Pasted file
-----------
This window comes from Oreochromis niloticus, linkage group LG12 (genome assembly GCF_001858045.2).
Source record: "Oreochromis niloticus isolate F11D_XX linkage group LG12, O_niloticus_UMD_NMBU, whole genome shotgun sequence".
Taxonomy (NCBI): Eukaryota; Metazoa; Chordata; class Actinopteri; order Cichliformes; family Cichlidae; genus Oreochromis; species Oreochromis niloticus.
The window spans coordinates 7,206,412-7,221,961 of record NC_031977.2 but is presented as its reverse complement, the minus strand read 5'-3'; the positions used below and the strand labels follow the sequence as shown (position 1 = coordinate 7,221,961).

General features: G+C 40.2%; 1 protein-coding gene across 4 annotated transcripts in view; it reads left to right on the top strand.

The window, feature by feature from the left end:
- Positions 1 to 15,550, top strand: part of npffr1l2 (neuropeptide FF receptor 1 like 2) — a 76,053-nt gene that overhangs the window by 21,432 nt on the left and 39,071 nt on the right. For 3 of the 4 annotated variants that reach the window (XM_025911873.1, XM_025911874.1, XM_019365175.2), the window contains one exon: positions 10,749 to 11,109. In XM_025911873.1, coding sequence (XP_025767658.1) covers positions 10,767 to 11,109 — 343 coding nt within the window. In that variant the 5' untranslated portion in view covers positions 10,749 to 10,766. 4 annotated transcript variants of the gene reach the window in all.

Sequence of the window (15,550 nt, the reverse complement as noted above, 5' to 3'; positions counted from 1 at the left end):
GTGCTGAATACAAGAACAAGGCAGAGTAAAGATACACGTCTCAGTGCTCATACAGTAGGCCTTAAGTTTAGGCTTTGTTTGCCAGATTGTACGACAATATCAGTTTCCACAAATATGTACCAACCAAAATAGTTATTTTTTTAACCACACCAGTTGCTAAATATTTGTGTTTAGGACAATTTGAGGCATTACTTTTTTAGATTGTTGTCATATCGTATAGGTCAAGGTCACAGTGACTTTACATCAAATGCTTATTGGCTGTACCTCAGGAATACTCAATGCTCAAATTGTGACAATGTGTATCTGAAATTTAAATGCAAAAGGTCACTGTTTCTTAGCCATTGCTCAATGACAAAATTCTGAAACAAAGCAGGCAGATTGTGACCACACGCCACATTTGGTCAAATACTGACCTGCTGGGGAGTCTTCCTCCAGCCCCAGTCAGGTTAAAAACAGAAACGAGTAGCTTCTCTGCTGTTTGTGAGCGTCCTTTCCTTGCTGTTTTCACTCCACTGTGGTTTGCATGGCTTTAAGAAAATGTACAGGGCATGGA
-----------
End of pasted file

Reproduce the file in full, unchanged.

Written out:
This window comes from Oreochromis niloticus, linkage group LG12 (genome assembly GCF_001858045.2).
Source record: "Oreochromis niloticus isolate F11D_XX linkage group LG12, O_niloticus_UMD_NMBU, whole genome shotgun sequence".
Taxonomy (NCBI): Eukaryota; Metazoa; Chordata; class Actinopteri; order Cichliformes; family Cichlidae; genus Oreochromis; species Oreochromis niloticus.
The window spans coordinates 7,206,412-7,221,961 of record NC_031977.2 but is presented as its reverse complement, the minus strand read 5'-3'; the positions used below and the strand labels follow the sequence as shown (position 1 = coordinate 7,221,961).

General features: G+C 40.2%; 1 protein-coding gene across 4 annotated transcripts in view; it reads left to right on the top strand.

The window, feature by feature from the left end:
- Positions 1 to 15,550, top strand: part of npffr1l2 (neuropeptide FF receptor 1 like 2) — a 76,053-nt gene that overhangs the window by 21,432 nt on the left and 39,071 nt on the right. For 3 of the 4 annotated variants that reach the window (XM_025911873.1, XM_025911874.1, XM_019365175.2), the window contains one exon: positions 10,749 to 11,109. In XM_025911873.1, coding sequence (XP_025767658.1) covers positions 10,767 to 11,109 — 343 coding nt within the window. In that variant the 5' untranslated portion in view covers positions 10,749 to 10,766. 4 annotated transcript variants of the gene reach the window in all.

Sequence of the window (15,550 nt, the reverse complement as noted above, 5' to 3'; positions counted from 1 at the left end):
GTGCTGAATACAAGAACAAGGCAGAGTAAAGATACACGTCTCAGTGCTCATACAGTAGGCCTTAAGTTTAGGCTTTGTTTGCCAGATTGTACGACAATATCAGTTTCCACAAATATGTACCAACCAAAATAGTTATTTTTTTAACCACACCAGTTGCTAAATATTTGTGTTTAGGACAATTTGAGGCATTACTTTTTTAGATTGTTGTCATATCGTATAGGTCAAGGTCACAGTGACTTTACATCAAATGCTTATTGGCTGTACCTCAGGAATACTCAATGCTCAAATTGTGACAATGTGTATCTGAAATTTAAATGCAAAAGGTCACTGTTTCTTAGCCATTGCTCAATGACAAAATTCTGAAACAAAGCAGGCAGATTGTGACCACACGCCACATTTGGTCAAATACTGACCTGCTGGGGAGTCTTCCTCCAGCCCCAGTCAGGTTAAAAACAGAAACGAGTAGCTTCTCTGCTGTTTGTGAGCGTCCTTTCCTTGCTGTTTTCACTCCACTGTGGTTTGCATGGCTTTAAGAAAATGTACAGGGCATGGA